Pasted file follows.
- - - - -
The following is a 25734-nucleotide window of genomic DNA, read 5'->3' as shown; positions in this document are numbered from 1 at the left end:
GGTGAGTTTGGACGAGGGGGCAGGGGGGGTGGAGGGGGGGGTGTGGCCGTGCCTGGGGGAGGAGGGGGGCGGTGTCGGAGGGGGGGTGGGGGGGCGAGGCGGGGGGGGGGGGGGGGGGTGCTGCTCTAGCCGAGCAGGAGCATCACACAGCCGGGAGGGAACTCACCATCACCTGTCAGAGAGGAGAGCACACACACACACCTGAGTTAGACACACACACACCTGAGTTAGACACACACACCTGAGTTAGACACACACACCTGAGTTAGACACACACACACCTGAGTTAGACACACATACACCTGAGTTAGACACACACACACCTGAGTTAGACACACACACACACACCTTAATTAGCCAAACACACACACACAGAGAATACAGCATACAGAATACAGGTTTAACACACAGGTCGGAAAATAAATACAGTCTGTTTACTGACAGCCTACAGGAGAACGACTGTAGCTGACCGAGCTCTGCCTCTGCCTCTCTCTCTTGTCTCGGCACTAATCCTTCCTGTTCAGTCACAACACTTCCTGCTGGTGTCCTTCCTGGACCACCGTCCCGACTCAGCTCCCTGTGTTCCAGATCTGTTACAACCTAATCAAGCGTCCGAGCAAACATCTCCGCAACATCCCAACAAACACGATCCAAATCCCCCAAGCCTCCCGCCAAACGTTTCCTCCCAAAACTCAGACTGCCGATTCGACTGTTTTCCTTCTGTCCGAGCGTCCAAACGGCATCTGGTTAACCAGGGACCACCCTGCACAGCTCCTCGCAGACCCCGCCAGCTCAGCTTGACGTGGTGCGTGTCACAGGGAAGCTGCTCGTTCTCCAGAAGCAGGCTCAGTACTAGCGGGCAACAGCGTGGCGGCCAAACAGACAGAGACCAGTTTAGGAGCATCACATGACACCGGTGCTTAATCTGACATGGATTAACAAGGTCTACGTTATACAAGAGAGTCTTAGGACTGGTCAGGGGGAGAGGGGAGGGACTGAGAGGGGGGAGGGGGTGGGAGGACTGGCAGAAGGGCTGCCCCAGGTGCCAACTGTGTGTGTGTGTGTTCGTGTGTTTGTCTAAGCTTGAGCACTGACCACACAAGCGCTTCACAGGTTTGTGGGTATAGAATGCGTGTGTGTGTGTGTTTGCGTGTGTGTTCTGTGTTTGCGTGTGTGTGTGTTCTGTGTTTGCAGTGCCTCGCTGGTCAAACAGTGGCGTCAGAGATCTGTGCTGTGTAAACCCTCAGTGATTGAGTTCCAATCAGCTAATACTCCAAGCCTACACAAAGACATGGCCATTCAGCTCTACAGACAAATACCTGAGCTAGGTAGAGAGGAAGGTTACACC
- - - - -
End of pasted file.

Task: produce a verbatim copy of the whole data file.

The following is a 25734-nucleotide window of genomic DNA, read 5'->3' as shown; positions in this document are numbered from 1 at the left end:
GGTGAGTTTGGACGAGGGGGCAGGGGGGGTGGAGGGGGGGGTGTGGCCGTGCCTGGGGGAGGAGGGGGGCGGTGTCGGAGGGGGGGTGGGGGGGCGAGGCGGGGGGGGGGGGGGGGGGTGCTGCTCTAGCCGAGCAGGAGCATCACACAGCCGGGAGGGAACTCACCATCACCTGTCAGAGAGGAGAGCACACACACACACCTGAGTTAGACACACACACACCTGAGTTAGACACACACACCTGAGTTAGACACACACACCTGAGTTAGACACACACACACCTGAGTTAGACACACATACACCTGAGTTAGACACACACACACCTGAGTTAGACACACACACACACACCTTAATTAGCCAAACACACACACACAGAGAATACAGCATACAGAATACAGGTTTAACACACAGGTCGGAAAATAAATACAGTCTGTTTACTGACAGCCTACAGGAGAACGACTGTAGCTGACCGAGCTCTGCCTCTGCCTCTCTCTCTTGTCTCGGCACTAATCCTTCCTGTTCAGTCACAACACTTCCTGCTGGTGTCCTTCCTGGACCACCGTCCCGACTCAGCTCCCTGTGTTCCAGATCTGTTACAACCTAATCAAGCGTCCGAGCAAACATCTCCGCAACATCCCAACAAACACGATCCAAATCCCCCAAGCCTCCCGCCAAACGTTTCCTCCCAAAACTCAGACTGCCGATTCGACTGTTTTCCTTCTGTCCGAGCGTCCAAACGGCATCTGGTTAACCAGGGACCACCCTGCACAGCTCCTCGCAGACCCCGCCAGCTCAGCTTGACGTGGTGCGTGTCACAGGGAAGCTGCTCGTTCTCCAGAAGCAGGCTCAGTACTAGCGGGCAACAGCGTGGCGGCCAAACAGACAGAGACCAGTTTAGGAGCATCACATGACACCGGTGCTTAATCTGACATGGATTAACAAGGTCTACGTTATACAAGAGAGTCTTAGGACTGGTCAGGGGGAGAGGGGAGGGACTGAGAGGGGGGAGGGGGTGGGAGGACTGGCAGAAGGGCTGCCCCAGGTGCCAACTGTGTGTGTGTGTGTTCGTGTGTTTGTCTAAGCTTGAGCACTGACCACACAAGCGCTTCACAGGTTTGTGGGTATAGAATGCGTGTGTGTGTGTGTTTGCGTGTGTGTTCTGTGTTTGCGTGTGTGTGTGTTCTGTGTTTGCAGTGCCTCGCTGGTCAAACAGTGGCGTCAGAGATCTGTGCTGTGTAAACCCTCAGTGATTGAGTTCCAATCAGCTAATACTCCAAGCCTACACAAAGACATGGCCATTCAGCTCTACAGACAAATACCTGAGCTAGGTAGAGAGGAAGGTTACACC